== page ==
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Ran from: 15TH DEC 2012 - 3RD FEB 2013

7th OPEN artists


Press reviews for the 7th OPEN

The List

The Scotsman

    This exhibition includes 19 image-makers selected from 67 applicants responding to a call for artists to showcase work in a 'lively exhibition embracing the range of formats and methods of photographic image-making.' The results are examples of that declaration and further propose that photography is very much widely practiced and applied in the creative sector, whether over or under the radar of what is known of visual arts activity in Scotland.

    Some of the defining features of photography weave throughout the exhibition - Alan Campbell references the travelogue, and through capturing people and events, aims to construct another story of the imagination, whilst Theresa Moerman Ib's set of three small prints are the visual records of lost moments, fragments of memory from the artists recent past. Landscape and remote places are conjured up in the poetic work of Alex Boyd and Jen Wilcox, referencing history and identity in place. The loss of communities and that which bound them together, is the subject matter of Findlay Rankin's set of three photographs on Govan, and in Chris Leslie's use of photography as a social record of the urban transformation which can too easily erase the past. Whilst the demise of large-scale manufacturing is an background topic in these works, the perseverance of the traditional are celebrated in Carol Ann Peacock's chronicles of the beginning and elegant outcome of the small hand industry of tweed-making in Scotland.

    Photography as a 'punctuation' or as part of a wider post-modern practice is evidenced in Alex Hetherington's series taken of scanned film stills from wider happenings that are curiously alluded to, and in Rebecca Milling's use of the photograph to capture the pivotal moment of an act, or 'performance', which is also reflected in Ashley Good's work which freezes the movements of fencers and dancers in duel's which mirror each other.

    Staged photography is represented too in Flannery O'Kafka's work which references characters in classical literature, but acted through her own children - a similar melancholia flows through Nicola Stead's mis-en-scenes of personal alienation, which are also embodied in Stephen Healy's distortion of the normal viewing experience to evoke the sci-fi writings of a dystopian future. The exploration of psychological states is tackled in the work of Melanie Sims, exploring sometimes difficult inner feelings to find the appropriate visual metaphor to convey these – crumpled bed sheets, suggesting insomnia, tension, an absence of rest.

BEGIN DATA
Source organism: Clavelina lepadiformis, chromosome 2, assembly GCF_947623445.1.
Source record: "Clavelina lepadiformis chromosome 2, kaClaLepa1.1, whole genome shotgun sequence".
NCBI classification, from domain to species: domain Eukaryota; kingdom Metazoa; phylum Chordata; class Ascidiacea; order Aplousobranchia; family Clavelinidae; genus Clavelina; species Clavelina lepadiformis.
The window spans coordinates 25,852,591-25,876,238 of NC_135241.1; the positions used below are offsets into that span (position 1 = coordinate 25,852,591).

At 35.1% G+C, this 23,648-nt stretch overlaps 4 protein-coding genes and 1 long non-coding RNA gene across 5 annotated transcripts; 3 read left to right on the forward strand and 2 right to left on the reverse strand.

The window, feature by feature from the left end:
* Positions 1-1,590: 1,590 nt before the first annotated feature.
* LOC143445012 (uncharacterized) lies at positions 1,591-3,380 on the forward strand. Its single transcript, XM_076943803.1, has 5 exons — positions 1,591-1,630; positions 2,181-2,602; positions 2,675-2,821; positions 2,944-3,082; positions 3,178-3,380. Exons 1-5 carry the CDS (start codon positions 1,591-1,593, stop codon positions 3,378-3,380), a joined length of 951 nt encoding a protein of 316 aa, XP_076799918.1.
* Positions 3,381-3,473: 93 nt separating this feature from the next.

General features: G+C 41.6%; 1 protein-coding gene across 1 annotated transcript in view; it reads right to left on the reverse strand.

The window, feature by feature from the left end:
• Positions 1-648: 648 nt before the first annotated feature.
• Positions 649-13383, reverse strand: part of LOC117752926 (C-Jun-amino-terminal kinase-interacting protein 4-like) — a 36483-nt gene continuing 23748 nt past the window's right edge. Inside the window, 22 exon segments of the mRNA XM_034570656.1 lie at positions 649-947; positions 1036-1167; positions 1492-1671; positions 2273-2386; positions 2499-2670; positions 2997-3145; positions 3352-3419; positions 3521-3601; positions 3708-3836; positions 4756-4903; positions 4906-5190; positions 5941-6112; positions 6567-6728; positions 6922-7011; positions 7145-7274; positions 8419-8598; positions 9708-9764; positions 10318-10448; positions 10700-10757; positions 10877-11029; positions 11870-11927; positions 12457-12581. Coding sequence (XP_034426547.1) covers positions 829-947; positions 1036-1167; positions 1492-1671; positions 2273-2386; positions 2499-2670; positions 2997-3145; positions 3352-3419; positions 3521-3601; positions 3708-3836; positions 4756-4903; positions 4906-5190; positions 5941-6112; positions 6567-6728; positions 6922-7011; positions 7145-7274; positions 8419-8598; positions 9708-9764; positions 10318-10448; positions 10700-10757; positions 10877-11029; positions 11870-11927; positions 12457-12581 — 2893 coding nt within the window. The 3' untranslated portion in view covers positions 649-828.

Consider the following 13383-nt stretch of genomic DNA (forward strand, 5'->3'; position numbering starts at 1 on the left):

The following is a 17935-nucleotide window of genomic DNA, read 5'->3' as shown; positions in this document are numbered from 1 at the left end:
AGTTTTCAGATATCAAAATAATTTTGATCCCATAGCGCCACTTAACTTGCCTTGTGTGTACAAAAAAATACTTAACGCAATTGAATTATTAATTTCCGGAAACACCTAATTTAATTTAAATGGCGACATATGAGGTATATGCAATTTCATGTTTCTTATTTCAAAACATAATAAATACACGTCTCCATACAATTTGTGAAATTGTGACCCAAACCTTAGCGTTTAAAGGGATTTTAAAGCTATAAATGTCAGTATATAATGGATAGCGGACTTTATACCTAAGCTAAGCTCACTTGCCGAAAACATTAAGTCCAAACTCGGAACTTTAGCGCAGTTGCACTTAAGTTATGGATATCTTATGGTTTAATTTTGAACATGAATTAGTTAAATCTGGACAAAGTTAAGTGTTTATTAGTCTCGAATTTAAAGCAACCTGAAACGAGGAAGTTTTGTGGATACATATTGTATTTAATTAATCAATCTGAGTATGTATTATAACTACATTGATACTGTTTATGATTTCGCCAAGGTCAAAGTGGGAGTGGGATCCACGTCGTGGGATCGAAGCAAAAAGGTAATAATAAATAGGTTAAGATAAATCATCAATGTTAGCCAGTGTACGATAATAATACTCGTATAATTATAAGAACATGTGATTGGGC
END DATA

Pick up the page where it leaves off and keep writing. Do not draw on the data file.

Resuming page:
Photography meets sculpture in the presentation of Holly Prentice's works where a range of materials are deployed including metal, glass and wax, in this contemplative work which uses the photographic image as the index for the other media – whilst Iain McLean's flash light interventions in woodland, illuminates aspects of the trees and leaves that gives them a separate sculptural presence, freezing a transitory moment within the frame of the photograph, reminiscent of Goldsworthy. In Kristian Smith's work, on the other hand, found photographs are repurposed to reference vernacular photography from the 19th and 20th centuries, saying something of the current condition of art photography.

    Joanna Waclawski's cluster of works seem on the surface to reference the casuality and disposability of digital image-making, but underneath the veneer, there is a passionate avowal for the analogue, and the need to make images 'vital', real, subject to flaws and the imperfect. This is also very much part of the creative process for Inna Smullen whose black and white images emanate a tension, sexuality and melodrama. The reference to alchemy is appropriate here with regards to chemical image making – the process of darkroom production is transforming and the consequences of the imperfect within that add to its enchantment.

    The strong component of traditional photography does dominate the 7th Open – in Alex Boyd's case using an earlier photographic process. These speak not of post-photography, but proto-analogue – not so much about ancestors and heirs to a process, but the use of techniques by artists today that more adequately convey the spirit – which is more tangible - of what the maker is intending. Photography as an expressive medium and as a document is bi-functional – it represents the simultaneity of past and present, of construction and disintegration, of pessimism and hope, and of the familiar and the strange.

    Download the exhibition PDF info sheet here>

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